People 65 and older who begin taking a class of drug used to treat anxiety and insomnia increase their risk of developing dementia in the next 15 years by about 50%, according to a recently released study.
Guidelines suggest that benzodiazepines, drugs like Ativan, Valium and Xanax, should only be used for a few weeks. Yet many people take these drugs for years.
These drugs raise the likelihood of falls in the elderly...
The French study tracked 1,063 people, average age 78, for 20 years. The first 3-5 years were used as an observation period. Then researchers began collecting data on new benzodiazepine use. Over the remainder of the study, 98 people began taking benzodiazepines. By the study's end, there were 253 cases of dementia diagnosed, 30 in benzodiazepine users (32%) and 223 (23%) in non-users. After taking into account the different observation lengths for each individual, the occurrence of dementia was 4.8 per 100 person years in the benzodiazepine users and 3.2 per 100 person years in non-users -- 50% higher in the users.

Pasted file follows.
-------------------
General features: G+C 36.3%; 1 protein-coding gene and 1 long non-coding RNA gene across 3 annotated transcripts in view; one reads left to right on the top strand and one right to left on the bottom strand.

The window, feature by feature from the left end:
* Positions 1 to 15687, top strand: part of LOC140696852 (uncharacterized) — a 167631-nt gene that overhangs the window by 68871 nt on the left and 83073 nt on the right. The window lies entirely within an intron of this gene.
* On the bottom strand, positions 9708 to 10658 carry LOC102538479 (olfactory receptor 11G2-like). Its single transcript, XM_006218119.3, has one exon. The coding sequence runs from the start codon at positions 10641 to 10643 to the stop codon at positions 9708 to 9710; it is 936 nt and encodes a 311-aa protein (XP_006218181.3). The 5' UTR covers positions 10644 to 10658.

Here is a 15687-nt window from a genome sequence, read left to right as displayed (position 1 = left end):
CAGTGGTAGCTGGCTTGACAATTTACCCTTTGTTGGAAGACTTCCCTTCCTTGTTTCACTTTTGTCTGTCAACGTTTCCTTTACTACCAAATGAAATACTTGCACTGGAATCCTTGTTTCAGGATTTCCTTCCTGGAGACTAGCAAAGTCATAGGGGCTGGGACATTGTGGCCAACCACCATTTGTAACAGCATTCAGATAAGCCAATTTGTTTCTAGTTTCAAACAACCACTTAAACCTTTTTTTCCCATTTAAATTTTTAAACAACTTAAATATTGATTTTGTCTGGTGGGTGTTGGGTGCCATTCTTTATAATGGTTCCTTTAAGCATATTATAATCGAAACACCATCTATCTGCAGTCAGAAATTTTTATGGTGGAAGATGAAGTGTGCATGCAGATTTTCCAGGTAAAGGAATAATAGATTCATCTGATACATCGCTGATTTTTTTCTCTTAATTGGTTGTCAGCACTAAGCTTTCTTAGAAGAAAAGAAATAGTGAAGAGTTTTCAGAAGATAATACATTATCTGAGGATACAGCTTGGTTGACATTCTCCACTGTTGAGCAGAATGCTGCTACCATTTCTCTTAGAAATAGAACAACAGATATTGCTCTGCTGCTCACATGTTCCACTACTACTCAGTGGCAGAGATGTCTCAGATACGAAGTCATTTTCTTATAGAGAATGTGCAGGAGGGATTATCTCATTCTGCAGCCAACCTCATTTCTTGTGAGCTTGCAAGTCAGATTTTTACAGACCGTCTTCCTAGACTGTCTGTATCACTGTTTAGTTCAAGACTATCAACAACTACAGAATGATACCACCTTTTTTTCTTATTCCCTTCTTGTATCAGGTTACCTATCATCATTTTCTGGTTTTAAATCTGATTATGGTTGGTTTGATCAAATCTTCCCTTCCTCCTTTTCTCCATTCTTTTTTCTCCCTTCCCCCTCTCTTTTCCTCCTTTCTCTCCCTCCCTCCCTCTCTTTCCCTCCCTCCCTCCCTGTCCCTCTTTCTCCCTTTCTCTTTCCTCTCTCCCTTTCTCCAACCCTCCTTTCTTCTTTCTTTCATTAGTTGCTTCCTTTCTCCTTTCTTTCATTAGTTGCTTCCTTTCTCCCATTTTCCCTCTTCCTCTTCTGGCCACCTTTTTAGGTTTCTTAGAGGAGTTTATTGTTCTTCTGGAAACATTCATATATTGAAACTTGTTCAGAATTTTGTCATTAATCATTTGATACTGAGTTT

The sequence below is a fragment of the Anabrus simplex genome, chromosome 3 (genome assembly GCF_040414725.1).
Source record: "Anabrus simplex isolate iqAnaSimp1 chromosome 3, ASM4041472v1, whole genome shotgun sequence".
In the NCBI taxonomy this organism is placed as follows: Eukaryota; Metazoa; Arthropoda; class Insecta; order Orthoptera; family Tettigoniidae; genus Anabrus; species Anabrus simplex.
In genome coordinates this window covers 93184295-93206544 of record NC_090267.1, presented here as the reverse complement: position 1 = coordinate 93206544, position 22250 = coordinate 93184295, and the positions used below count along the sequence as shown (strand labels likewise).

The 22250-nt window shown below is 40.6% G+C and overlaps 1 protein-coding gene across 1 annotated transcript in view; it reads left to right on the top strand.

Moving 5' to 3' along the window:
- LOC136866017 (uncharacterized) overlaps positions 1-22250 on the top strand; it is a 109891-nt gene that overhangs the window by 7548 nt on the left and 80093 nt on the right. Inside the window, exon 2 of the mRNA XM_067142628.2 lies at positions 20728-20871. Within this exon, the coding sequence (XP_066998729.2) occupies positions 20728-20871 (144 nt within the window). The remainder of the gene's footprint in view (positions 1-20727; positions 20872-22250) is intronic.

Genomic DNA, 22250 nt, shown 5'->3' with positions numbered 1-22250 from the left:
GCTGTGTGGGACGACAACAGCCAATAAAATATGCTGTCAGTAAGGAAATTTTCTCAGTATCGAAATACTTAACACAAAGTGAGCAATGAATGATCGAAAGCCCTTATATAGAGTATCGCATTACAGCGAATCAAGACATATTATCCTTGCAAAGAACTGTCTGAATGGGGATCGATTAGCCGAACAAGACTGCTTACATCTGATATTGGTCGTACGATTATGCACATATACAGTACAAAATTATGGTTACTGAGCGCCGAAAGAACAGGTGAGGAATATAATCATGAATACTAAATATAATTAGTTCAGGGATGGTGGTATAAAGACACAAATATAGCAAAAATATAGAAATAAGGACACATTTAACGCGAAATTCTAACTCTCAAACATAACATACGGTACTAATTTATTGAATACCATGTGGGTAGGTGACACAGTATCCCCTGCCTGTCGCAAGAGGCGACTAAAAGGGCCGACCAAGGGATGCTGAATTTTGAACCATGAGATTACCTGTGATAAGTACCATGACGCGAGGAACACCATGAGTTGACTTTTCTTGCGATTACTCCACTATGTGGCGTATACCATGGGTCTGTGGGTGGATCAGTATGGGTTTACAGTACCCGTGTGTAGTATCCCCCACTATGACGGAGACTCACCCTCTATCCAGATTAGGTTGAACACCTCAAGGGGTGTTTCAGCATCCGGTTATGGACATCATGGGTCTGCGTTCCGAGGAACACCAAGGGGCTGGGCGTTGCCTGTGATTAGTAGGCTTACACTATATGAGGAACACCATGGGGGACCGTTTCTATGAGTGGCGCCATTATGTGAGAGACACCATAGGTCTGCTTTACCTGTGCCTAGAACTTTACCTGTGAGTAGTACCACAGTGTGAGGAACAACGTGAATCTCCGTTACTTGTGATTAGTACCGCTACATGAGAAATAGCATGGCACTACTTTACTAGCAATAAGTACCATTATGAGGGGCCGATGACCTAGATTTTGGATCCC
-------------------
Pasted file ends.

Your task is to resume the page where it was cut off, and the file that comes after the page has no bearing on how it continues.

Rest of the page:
The researchers found no such association, which indicates that benzodiazepines were actually causing the increase in dementia seen in the people who were taking them.
The researchers hope that their study, combined with others that suggest these drugs raise the likelihood of falls in the elderly, will influence doctors to limit their prescriptions for these drugs to a few weeks and will also lead to more doctors cautioning their patients about the dangers of taking these drugs on their own or for long periods of time.
The study was published in the British Medical Journal (BMJ).